Extracting information from biological networks
Author(s)Chindelevitch, Leonid Alexandrovich
Massachusetts Institute of Technology. Dept. of Mathematics.
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Systems biology, the study of biological systems in a holistic manner, has been catalyzed by a dramatic improvement in experimental techniques, coupled with a constantly increasing availability of biological data. The representation and analysis of this heterogeneous data is facilitated by the powerful abstraction of biological networks. This thesis examines several types of these networks and looks in detail at the kind of information their analysis can yield. The first part discusses protein interaction networks. We introduce a new algorithm for the pairwise alignment of these networks. We show that these alignments can provide important clues to the function of proteins as well as insights into the evolutionary history of the species under examination. The second part discusses regulatory networks. We present an approach for validating putative drug targets based on the information contained in these networks. We show how this approach can also be used to discover drug targets. The third part discusses metabolic networks. We provide new insights into the structure of constraint-based models of cell metabolism and describe a methodology for performing a complete analysis of a metabolic network. We also present an implementation of this methodology and discuss its application to a variety of problems related to the metabolism of bacteria. The final part describes an application of our methodology to Mycobacterium tuberculosis, the pathogen responsible for almost 2 million deaths around the world every year. We introduce a method for reconciling metabolic network reconstructions and apply it to merge the two published networks for tuberculosis. We analyze the merged network and show how it can be refined based on available experimental data to improve its predictive power. We conclude with a list of potential drug targets.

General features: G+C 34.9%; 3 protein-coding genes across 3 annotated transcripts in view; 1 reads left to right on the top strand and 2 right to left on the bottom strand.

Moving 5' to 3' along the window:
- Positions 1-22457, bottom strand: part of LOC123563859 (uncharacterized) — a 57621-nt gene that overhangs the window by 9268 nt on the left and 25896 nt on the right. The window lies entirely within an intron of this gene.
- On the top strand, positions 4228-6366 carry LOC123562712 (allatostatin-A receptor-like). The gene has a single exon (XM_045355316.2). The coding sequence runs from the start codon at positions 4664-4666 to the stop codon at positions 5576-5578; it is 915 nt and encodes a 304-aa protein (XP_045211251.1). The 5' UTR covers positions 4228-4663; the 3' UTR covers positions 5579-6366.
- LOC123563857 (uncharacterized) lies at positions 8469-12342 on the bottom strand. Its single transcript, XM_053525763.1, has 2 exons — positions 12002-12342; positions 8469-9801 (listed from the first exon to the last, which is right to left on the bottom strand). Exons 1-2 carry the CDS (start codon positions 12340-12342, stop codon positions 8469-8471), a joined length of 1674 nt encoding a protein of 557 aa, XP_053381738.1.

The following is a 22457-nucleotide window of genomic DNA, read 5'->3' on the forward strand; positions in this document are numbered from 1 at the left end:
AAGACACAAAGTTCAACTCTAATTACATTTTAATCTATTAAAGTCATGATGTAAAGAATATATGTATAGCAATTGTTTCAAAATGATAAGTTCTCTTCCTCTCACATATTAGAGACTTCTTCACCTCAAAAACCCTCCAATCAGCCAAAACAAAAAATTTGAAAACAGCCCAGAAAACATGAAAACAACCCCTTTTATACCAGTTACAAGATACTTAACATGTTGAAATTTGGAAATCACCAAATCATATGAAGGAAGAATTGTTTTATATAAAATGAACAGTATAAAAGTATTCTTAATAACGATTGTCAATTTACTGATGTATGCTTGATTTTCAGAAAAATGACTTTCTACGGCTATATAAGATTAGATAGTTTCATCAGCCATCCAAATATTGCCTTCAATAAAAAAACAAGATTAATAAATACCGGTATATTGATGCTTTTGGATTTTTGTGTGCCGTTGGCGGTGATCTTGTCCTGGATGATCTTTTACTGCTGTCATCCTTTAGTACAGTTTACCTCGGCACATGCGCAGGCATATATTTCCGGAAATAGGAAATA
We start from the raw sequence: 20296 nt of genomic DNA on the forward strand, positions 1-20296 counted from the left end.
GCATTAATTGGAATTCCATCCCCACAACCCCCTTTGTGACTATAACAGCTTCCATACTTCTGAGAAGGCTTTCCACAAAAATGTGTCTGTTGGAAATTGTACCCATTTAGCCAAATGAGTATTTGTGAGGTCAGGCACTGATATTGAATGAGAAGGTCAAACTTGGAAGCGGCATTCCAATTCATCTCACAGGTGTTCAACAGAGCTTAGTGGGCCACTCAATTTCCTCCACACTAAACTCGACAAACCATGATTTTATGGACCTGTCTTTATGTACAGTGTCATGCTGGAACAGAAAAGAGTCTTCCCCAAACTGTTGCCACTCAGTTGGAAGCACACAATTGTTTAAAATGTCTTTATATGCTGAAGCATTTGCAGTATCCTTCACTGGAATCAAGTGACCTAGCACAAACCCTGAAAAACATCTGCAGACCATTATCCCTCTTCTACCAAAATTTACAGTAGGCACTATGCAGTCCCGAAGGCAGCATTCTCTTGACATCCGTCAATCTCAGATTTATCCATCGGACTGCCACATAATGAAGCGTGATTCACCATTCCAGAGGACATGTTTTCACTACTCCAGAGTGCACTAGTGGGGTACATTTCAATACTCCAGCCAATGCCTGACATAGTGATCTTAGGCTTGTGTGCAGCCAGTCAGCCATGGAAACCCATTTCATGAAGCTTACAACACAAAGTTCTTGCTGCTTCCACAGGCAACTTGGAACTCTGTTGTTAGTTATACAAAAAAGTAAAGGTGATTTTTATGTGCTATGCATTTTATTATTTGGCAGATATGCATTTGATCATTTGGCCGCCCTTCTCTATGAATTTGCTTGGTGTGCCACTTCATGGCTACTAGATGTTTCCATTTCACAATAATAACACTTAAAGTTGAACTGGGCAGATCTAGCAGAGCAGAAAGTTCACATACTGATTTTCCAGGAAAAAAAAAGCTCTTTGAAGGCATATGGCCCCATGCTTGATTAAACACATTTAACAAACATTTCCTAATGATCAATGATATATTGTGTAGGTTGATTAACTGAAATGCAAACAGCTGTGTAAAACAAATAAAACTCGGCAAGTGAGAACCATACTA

Thesis (Ph. D.)--Massachusetts Institute of Technology, Dept. of Mathematics, 2010.Cataloged from PDF version of thesis.Includes bibliographical references (p. 175-194).
DepartmentMassachusetts Institute of Technology. Dept. of Mathematics.
Massachusetts Institute of Technology